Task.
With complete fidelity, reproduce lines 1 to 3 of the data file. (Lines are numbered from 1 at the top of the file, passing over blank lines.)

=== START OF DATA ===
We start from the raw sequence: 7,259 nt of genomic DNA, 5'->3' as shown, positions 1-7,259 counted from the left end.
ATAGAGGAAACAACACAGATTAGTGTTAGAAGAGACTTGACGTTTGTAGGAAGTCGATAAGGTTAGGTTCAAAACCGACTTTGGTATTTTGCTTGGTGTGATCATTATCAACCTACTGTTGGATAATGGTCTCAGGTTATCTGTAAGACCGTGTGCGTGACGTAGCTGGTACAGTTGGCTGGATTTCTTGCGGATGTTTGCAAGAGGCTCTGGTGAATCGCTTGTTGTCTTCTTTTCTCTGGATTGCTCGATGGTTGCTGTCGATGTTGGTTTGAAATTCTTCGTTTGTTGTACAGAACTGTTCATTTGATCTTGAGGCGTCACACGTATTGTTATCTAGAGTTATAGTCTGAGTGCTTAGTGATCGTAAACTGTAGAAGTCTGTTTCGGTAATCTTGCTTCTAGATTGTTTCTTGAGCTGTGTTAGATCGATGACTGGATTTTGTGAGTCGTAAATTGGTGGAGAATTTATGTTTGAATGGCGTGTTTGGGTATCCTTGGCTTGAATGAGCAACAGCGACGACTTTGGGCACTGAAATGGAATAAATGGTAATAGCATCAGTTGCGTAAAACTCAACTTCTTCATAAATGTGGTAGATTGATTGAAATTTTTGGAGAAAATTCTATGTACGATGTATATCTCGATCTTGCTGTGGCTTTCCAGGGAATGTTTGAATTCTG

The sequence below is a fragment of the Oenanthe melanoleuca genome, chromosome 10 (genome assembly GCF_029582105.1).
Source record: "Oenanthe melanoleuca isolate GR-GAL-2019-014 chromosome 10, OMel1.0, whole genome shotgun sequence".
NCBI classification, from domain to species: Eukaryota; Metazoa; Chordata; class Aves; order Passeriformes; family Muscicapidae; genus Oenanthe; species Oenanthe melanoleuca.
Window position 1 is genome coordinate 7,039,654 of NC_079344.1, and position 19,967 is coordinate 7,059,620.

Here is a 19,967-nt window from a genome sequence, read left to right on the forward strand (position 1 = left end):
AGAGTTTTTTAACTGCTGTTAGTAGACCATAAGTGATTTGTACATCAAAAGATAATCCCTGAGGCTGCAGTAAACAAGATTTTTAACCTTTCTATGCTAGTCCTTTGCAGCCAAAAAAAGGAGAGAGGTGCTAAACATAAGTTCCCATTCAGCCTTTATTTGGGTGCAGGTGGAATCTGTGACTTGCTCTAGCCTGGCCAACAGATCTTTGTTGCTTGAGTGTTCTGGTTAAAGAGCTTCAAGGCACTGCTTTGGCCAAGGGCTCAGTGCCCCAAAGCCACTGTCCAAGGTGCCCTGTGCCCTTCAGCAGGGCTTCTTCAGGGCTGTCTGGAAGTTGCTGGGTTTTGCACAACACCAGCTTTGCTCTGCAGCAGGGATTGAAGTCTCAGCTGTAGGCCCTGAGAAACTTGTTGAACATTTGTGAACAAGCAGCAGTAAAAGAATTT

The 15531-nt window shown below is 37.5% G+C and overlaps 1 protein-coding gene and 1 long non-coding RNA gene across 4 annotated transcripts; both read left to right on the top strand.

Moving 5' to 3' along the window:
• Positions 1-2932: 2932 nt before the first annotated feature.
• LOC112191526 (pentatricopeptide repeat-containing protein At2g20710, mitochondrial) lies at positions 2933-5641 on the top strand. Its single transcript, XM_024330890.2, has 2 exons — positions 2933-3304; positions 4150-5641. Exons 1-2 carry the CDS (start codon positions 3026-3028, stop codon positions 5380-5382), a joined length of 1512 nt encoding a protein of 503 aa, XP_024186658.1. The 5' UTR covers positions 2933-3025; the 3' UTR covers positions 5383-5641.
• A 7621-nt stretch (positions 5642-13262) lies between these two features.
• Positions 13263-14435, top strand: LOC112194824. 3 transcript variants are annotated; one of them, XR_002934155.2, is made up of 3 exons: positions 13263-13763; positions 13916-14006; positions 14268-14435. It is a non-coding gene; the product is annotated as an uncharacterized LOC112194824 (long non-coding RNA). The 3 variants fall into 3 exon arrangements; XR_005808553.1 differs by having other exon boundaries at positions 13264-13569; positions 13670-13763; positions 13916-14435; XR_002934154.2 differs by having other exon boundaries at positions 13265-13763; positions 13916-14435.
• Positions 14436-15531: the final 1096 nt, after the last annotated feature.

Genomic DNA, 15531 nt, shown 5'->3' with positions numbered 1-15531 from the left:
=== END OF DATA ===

We start from the raw sequence: 7,259 nt of genomic DNA, 5'->3' as shown, positions 1-7,259 counted from the left end.
ATAGAGGAAACAACACAGATTAGTGTTAGAAGAGACTTGACGTTTGTAGGAAGTCGATAAGGTTAGGTTCAAAACCGACTTTGGTATTTTGCTTGGTGTGATCATTATCAACCTACTGTTGGATAATGGTCTCAGGTTATCTGTAAGACCGTGTGCGTGACGTAGCTGGTACAGTTGGCTGGATTTCTTGCGGATGTTTGCAAGAGGCTCTGGTGAATCGCTTGTTGTCTTCTTTTCTCTGGATTGCTCGATGGTTGCTGTCGATGTTGGTTTGAAATTCTTCGTTTGTTGTACAGAACTGTTCATTTGATCTTGAGGCGTCACACGTATTGTTATCTAGAGTTATAGTCTGAGTGCTTAGTGATCGTAAACTGTAGAAGTCTGTTTCGGTAATCTTGCTTCTAGATTGTTTCTTGAGCTGTGTTAGATCGATGACTGGATTTTGTGAGTCGTAAATTGGTGGAGAATTTATGTTTGAATGGCGTGTTTGGGTATCCTTGGCTTGAATGAGCAACAGCGACGACTTTGGGCACTGAAATGGAATAAATGGTAATAGCATCAGTTGCGTAAAACTCAACTTCTTCATAAATGTGGTAGATTGATTGAAATTTTTGGAGAAAATTCTATGTACGATGTATATCTCGATCTTGCTGTGGCTTTCCAGGGAATGTTTGAATTCTG

The sequence below is a fragment of the Oenanthe melanoleuca genome, chromosome 10 (genome assembly GCF_029582105.1).